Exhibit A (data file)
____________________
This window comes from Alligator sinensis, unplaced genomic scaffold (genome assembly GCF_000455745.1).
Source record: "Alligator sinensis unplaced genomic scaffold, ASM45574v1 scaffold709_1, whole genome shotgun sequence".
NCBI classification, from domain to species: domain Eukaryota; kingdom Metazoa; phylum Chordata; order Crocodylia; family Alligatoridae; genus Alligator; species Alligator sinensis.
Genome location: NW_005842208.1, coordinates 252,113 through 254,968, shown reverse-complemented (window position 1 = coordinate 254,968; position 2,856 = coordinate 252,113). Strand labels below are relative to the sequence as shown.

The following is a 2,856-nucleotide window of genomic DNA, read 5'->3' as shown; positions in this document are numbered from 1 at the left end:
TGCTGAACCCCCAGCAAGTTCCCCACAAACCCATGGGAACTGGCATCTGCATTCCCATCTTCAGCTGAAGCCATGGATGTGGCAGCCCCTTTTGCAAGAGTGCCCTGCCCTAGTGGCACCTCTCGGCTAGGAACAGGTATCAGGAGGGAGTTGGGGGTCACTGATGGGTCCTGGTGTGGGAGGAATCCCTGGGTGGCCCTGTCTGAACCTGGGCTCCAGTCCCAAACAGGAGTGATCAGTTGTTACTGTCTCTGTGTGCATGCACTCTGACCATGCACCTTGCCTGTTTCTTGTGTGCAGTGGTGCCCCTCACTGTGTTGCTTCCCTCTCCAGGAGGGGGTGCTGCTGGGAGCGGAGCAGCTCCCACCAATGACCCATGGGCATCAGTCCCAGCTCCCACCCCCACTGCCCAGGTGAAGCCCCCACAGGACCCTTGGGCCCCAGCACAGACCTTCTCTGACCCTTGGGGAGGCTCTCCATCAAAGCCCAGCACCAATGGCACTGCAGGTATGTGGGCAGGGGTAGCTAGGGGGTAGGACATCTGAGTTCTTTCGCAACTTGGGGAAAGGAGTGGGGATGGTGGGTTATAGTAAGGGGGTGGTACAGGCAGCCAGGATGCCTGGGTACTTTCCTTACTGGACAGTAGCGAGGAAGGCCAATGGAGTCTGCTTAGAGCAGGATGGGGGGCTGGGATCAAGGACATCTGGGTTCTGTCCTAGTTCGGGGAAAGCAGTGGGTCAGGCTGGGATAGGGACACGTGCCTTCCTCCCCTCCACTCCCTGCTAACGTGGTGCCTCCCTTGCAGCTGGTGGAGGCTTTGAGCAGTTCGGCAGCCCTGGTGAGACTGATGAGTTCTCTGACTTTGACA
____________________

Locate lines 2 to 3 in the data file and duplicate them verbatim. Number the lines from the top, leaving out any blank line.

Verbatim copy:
Source record: "Alligator sinensis unplaced genomic scaffold, ASM45574v1 scaffold709_1, whole genome shotgun sequence".
NCBI classification, from domain to species: domain Eukaryota; kingdom Metazoa; phylum Chordata; order Crocodylia; family Alligatoridae; genus Alligator; species Alligator sinensis.